06 October 2018: It’s a rainy Saturday afternoon in Yekaterinburg, a large industrial city in the middle of Ural Mountains. Here, amidst massive and strictly shaped Constructivist houses, stands Kolizey, a small but pompous two-storey building. It is an exalted remnant of pre-Revolutionary Russia that opened its doors in 1845 as the first city theatre, now used as a cinema and live venue. But the doors are closed for now, causing curious passers-by and disappointed cinema-goers to glance through the glass to see what’s happening.
Inside, moving around the portable stage mounted in the main hall, Jenya Gorbunov of Inturist conducts the soundcheck for the long awaited presentation of his Командировка album along with his bandmates.. Though considered the third largest city in the country, Yekaterinburg is usually left out when Moscow and Saint-Petersburg musicians go on tour due to the transportation difficulties, so the gig of such talked-about collective as Inturist is a guaranteed head-turner around here. We count somewhat close to a hundred of people when all is set and we get inside – a rather nice result for an underground band delving into the province.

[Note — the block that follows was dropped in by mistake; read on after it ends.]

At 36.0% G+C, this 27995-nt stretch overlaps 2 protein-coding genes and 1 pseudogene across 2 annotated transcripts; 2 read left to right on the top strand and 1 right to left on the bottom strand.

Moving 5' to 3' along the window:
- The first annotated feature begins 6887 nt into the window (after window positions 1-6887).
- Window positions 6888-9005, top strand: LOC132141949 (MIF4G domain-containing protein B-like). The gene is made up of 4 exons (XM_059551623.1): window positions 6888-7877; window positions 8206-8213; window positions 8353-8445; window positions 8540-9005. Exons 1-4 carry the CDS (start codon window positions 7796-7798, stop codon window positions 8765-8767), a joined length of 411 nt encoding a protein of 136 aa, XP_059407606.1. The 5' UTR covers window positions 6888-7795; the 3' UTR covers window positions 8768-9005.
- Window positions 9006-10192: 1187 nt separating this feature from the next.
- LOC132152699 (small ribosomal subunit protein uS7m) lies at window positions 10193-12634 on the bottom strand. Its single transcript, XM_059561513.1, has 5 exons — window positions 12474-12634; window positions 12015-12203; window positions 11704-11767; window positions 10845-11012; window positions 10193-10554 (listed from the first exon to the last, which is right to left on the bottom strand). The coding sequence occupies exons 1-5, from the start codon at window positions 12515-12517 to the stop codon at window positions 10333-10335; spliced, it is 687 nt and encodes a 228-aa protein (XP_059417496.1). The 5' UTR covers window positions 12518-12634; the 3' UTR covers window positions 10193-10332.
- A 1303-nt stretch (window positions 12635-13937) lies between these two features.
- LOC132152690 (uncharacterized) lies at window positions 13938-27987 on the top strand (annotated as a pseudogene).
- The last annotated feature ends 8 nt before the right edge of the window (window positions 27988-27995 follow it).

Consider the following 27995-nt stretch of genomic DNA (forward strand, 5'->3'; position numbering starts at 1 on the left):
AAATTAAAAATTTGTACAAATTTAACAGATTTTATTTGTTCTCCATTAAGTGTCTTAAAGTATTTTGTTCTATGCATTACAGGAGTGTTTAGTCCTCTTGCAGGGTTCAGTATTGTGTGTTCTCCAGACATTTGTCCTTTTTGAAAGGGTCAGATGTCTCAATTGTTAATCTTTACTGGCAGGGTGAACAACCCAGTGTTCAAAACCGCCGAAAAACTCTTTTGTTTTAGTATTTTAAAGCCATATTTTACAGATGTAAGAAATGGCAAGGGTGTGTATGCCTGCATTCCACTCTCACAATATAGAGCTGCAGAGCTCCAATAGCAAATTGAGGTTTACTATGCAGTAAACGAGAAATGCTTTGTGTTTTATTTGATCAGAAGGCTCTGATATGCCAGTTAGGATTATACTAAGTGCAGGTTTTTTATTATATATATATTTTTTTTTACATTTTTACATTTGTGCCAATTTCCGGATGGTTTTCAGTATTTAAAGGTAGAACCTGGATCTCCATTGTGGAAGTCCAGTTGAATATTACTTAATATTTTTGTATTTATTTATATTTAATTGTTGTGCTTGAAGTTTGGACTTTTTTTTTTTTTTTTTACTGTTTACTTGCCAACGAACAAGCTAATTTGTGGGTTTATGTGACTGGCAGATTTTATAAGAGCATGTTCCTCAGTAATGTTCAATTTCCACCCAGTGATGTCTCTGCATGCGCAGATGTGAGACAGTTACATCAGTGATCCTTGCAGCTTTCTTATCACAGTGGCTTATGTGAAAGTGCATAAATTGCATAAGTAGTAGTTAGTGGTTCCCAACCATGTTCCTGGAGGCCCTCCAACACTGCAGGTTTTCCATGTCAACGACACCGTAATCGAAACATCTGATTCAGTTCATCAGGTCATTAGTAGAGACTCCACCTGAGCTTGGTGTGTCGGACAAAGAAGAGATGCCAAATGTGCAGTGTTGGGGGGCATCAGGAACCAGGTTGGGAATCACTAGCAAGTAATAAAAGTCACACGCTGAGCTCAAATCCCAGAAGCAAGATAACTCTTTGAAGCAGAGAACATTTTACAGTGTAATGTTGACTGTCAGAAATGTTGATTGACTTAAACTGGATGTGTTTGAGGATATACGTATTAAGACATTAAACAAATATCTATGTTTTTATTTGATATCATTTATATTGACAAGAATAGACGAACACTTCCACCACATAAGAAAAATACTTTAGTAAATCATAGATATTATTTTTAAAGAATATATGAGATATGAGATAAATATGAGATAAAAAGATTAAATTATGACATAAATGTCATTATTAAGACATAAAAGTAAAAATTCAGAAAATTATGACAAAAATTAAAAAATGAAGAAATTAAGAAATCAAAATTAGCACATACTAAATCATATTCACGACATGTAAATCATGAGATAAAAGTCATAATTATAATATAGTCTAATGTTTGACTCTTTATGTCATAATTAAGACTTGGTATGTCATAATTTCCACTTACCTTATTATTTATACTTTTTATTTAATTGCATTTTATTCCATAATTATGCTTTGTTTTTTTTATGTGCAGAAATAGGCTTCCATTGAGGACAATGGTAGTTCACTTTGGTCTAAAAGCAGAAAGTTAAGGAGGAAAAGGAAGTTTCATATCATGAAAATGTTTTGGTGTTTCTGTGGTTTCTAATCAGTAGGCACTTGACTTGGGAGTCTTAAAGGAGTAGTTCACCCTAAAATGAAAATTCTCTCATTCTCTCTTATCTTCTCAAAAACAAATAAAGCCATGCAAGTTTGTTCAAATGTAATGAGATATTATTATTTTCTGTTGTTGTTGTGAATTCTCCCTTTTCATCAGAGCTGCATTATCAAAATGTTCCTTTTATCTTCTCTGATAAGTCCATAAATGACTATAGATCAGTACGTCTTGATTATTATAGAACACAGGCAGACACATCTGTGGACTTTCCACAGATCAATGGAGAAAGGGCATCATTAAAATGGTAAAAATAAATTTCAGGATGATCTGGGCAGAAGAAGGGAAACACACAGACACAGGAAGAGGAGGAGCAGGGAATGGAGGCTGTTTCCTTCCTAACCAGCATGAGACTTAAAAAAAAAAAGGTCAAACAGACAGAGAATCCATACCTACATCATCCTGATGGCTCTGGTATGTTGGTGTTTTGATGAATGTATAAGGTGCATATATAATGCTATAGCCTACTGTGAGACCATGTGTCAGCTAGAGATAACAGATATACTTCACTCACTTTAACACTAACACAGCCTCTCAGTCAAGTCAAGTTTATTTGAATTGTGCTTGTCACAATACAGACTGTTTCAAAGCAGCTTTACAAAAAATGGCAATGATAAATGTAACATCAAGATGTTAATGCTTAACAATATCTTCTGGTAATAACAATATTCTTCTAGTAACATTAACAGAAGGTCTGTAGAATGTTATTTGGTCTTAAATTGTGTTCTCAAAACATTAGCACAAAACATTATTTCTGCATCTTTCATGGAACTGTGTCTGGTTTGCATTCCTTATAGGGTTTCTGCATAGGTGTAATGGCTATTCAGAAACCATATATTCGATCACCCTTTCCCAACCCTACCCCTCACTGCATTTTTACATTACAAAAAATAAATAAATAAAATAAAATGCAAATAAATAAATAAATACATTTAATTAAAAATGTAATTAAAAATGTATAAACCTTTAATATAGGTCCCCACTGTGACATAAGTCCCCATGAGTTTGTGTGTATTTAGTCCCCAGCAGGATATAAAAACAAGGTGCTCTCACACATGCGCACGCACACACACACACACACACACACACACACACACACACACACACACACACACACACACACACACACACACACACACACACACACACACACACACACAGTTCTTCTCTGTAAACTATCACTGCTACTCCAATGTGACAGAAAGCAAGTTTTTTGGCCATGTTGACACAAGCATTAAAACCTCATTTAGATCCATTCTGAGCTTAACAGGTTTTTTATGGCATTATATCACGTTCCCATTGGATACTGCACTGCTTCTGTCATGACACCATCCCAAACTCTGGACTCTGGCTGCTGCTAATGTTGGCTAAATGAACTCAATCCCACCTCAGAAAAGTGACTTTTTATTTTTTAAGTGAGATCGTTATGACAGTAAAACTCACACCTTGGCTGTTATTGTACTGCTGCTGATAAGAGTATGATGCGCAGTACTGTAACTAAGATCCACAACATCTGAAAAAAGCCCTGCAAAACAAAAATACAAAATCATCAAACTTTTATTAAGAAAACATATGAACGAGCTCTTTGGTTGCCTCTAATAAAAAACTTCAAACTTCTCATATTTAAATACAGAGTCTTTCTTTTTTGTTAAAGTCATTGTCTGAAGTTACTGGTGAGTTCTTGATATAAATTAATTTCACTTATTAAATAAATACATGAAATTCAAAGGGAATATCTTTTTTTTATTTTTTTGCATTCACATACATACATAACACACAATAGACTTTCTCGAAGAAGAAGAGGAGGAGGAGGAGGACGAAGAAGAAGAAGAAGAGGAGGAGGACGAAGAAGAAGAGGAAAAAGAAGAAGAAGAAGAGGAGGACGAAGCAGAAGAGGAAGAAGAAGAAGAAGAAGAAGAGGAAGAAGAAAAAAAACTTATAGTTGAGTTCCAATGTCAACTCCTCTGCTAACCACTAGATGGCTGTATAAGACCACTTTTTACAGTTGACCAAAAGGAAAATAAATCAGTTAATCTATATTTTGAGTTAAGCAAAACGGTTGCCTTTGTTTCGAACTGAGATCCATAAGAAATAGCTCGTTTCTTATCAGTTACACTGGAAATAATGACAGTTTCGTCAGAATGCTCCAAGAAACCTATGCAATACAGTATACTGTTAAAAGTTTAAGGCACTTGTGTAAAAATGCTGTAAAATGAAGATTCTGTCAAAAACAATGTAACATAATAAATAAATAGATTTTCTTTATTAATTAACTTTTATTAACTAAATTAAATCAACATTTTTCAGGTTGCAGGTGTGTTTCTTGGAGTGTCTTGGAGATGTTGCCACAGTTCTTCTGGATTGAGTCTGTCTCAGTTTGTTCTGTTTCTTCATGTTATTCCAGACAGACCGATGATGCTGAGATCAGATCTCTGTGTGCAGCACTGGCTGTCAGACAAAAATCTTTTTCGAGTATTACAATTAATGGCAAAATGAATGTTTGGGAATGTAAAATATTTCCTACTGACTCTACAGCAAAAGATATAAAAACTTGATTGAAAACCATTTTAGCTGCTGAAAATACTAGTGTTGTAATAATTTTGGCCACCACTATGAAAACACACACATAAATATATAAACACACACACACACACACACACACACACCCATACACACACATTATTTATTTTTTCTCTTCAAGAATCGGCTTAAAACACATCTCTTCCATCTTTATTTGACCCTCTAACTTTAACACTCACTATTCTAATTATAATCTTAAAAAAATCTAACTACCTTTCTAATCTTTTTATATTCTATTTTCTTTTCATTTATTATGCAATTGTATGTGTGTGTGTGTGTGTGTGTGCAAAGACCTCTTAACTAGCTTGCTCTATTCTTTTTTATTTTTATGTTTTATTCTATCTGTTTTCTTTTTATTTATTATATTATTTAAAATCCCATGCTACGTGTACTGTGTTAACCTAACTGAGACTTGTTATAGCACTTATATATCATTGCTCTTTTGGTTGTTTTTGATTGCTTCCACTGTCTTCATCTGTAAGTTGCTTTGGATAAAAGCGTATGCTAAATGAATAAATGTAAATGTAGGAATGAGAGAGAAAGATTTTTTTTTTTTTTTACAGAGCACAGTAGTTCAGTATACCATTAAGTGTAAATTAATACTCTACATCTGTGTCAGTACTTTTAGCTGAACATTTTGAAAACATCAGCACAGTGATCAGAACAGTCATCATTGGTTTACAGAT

Inturist is known to be unpredictable in terms of line-up, ranging from solo act to an improvisational four-piece. But today this free-form chaos is laid aside for the proper presentation of the record. Dima Midborn (bass), Viktor Glazunov (drums) and Sergey Khramcevitch (saxophone) take the stage and start with the intro to Не обещай (“Don’t promise”). In a minute or so, they are joined by the man himself, Jenya Gorbunov, who picks up his guitar and steps forward to the mic. This crawling opener with repeating passages mesmerizes the audience, which explodes with an ovation once the song is over.
We take a quick moment to appreciate the venue. The hall is completely white, featuring a second-level balcony that encircles the place. It is supported by thick columns that go well with the stage, adding symmetry and beauty to the makeshift construction. The musicians are dressed accordingly in black classic suits with the exception of Gorbunov, who wears snow-white shirt as the leader of the pack. This certainly feels like a fitting place for Inturist.